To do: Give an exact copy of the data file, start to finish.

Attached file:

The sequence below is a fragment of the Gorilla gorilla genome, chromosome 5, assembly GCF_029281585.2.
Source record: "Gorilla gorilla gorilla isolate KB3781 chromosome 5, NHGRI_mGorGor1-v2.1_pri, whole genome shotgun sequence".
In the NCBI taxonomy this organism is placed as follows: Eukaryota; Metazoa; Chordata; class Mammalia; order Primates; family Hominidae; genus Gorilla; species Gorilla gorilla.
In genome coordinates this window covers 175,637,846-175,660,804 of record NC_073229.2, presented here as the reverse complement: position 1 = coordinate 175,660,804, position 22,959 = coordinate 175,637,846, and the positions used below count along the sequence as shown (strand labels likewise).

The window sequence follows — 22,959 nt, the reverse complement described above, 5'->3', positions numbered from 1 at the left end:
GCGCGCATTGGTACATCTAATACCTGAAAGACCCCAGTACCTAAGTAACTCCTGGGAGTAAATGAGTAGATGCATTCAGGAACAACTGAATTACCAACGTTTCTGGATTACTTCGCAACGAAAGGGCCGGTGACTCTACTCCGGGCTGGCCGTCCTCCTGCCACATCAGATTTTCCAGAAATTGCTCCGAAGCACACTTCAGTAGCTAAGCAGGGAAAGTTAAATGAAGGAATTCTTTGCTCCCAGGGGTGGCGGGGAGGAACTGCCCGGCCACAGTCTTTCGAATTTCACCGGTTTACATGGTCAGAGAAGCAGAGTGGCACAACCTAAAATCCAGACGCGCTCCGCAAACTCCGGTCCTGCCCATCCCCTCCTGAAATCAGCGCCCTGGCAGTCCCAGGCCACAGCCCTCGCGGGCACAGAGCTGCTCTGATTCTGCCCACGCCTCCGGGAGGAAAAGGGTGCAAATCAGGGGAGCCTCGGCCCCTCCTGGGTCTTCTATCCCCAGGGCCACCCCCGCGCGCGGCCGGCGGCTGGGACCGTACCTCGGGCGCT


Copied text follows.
The sequence below is a fragment of the Gorilla gorilla genome, chromosome 5, assembly GCF_029281585.2.
Source record: "Gorilla gorilla gorilla isolate KB3781 chromosome 5, NHGRI_mGorGor1-v2.1_pri, whole genome shotgun sequence".
In the NCBI taxonomy this organism is placed as follows: Eukaryota; Metazoa; Chordata; class Mammalia; order Primates; family Hominidae; genus Gorilla; species Gorilla gorilla.
In genome coordinates this window covers 175,637,846-175,660,804 of record NC_073229.2, presented here as the reverse complement: position 1 = coordinate 175,660,804, position 22,959 = coordinate 175,637,846, and the positions used below count along the sequence as shown (strand labels likewise).

The window sequence follows — 22,959 nt, the reverse complement described above, 5'->3', positions numbered from 1 at the left end:
GCGCGCATTGGTACATCTAATACCTGAAAGACCCCAGTACCTAAGTAACTCCTGGGAGTAAATGAGTAGATGCATTCAGGAACAACTGAATTACCAACGTTTCTGGATTACTTCGCAACGAAAGGGCCGGTGACTCTACTCCGGGCTGGCCGTCCTCCTGCCACATCAGATTTTCCAGAAATTGCTCCGAAGCACACTTCAGTAGCTAAGCAGGGAAAGTTAAATGAAGGAATTCTTTGCTCCCAGGGGTGGCGGGGAGGAACTGCCCGGCCACAGTCTTTCGAATTTCACCGGTTTACATGGTCAGAGAAGCAGAGTGGCACAACCTAAAATCCAGACGCGCTCCGCAAACTCCGGTCCTGCCCATCCCCTCCTGAAATCAGCGCCCTGGCAGTCCCAGGCCACAGCCCTCGCGGGCACAGAGCTGCTCTGATTCTGCCCACGCCTCCGGGAGGAAAAGGGTGCAAATCAGGGGAGCCTCGGCCCCTCCTGGGTCTTCTATCCCCAGGGCCACCCCCGCGCGCGGCCGGCGGCTGGGACCGTACCTCGGGCGCT